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For the past several years, I’ve used Earth Day as an opportunity to look at Microsoft’s progress on environmental sustainability issues over the past 12 months and where we are headed in the year to come.
The most significant progress to report is around Microsoft’s work to achieve carbon neutrality in our current fiscal year. We announced this commitment last year. I’m excited we made the commitment and are on track to meet it, but I am even more excited about how we’re meeting it. We are one of the very first companies to put an internal price on carbon emissions, which provides our business and operational groups more awareness and incentives to conserve energy and seek renewable power. The fee enables us to invest in renewable energy credits and certified offset projects to meet our carbon neutrality goal. I attended the UN Climate Summit in Copenhagen a few years ago where the nations of the world tried and failed to achieve a global system for addressing greenhouse gas emissions. With that in mind, I’m struck that Microsoft is one of very few organizations in the world today imposing a carbon fee across operations in 100+ countries in a way that makes economic and environmental sense.
Since committing to carbon neutrality last year, we here at Microsoft appreciate hearing how others around the world are striving for similar goals of net-zero emissions. This week, Copenhagen announced its plan to be 100 percent carbon neutral by 2025, according to Clean Technica. This would give Denmark’s capital the honor of being the world’s first capital city to achieve carbon neutrality. Read on to learn more about how governments and organizations alike are working toward carbon neutrality.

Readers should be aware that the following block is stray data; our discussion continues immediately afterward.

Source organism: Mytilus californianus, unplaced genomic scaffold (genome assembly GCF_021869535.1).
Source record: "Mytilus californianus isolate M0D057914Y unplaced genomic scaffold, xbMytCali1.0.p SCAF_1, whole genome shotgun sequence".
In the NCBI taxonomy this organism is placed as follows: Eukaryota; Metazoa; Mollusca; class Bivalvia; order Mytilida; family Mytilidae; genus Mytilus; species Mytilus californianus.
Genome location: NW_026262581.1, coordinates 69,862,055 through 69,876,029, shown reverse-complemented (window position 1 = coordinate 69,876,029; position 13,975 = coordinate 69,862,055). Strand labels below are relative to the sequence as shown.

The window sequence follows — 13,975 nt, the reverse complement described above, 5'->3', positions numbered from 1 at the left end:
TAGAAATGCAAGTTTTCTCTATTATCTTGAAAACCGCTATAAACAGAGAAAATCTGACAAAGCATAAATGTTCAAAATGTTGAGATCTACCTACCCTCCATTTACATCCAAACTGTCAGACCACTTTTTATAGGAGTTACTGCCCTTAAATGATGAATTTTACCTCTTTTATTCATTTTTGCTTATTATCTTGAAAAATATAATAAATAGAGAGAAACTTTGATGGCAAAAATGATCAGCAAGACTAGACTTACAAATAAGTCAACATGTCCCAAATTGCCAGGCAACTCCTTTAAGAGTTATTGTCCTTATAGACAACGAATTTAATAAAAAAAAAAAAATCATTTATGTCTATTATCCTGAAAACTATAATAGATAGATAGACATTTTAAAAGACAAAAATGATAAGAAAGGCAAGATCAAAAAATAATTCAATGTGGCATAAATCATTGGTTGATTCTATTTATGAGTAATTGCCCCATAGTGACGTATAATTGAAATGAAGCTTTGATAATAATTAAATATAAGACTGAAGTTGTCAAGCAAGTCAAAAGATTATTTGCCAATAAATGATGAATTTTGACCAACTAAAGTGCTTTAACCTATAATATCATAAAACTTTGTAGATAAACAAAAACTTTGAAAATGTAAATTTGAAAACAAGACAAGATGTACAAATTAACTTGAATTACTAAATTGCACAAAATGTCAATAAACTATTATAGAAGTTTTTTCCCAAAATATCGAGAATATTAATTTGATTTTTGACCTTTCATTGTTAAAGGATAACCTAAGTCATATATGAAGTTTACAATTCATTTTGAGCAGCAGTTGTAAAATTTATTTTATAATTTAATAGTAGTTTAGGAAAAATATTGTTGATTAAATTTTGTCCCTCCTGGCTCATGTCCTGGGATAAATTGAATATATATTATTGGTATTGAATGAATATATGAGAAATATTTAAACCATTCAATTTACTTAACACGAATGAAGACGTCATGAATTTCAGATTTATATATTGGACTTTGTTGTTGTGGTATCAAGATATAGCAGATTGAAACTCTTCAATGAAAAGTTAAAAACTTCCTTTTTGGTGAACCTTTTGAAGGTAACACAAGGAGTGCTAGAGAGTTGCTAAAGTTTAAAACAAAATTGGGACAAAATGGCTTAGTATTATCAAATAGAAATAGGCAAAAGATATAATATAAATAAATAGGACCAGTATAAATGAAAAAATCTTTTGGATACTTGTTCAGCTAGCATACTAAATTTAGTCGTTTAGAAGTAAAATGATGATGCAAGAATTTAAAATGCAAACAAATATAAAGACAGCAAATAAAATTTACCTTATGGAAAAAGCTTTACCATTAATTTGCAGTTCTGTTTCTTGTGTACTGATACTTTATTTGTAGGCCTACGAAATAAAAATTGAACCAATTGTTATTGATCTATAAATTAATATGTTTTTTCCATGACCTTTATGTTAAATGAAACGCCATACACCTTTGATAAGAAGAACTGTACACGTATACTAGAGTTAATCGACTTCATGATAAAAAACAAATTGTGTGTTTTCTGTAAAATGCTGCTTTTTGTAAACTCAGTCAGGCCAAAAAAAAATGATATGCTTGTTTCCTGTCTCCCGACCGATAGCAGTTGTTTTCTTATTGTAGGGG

For the second consecutive year, the Environmental Protection Agency (EPA) has named Microsoft to its Green Power Partnership Top 50 List—and this year our ranking increased to second on the Top 50 List.
One of the biggest contributors to greenhouses gases in the U.S. is what you’d least expect—commercial buildings. In fact, the office you’re reading this blog post in right now may have as much of an environmental impact as your commute to work today. Commercial buildings are responsible for nearly 20 percent of U.S. greenhouse gases—nearly as much as the emissions from all forms of transportation. They are also one of the single greatest operating expenses for companies. Energy plays a significant part in those expenses, particularly when inefficiencies across commercial buildings waste an estimated 15 to 30 percent of the energy they use.
In October 2011, we published a whitepaper that detailed a pilot at Microsoft to make energy-smart buildings. The pilot began with a fairly small number of buildings on our Redmond campus. We took the building management system in some of our buildings and added an additional layer of IT intelligence on top of them. We found that we could reduce energy usage by 6 to 10 percent—all without needing to make a single retrofit to buildings. Today in a story on
“Smart city” has entered the lexicon in the past few years—but what is a smart city? While exact definitions may vary, the overall concept of a smart city lies within its ability to combine sustainability, technology, societal progress and economic prosperity, according to an article published this week in Business Insider. Publications often rank cities both globally and in the U.S. on their ability to adopt smart city practices. But reading about the innovations taking place city-by-city and building-by-building shows how revolutionary smart cities can be. Continue reading to learn more on global efforts to make smart cities the cities of the future.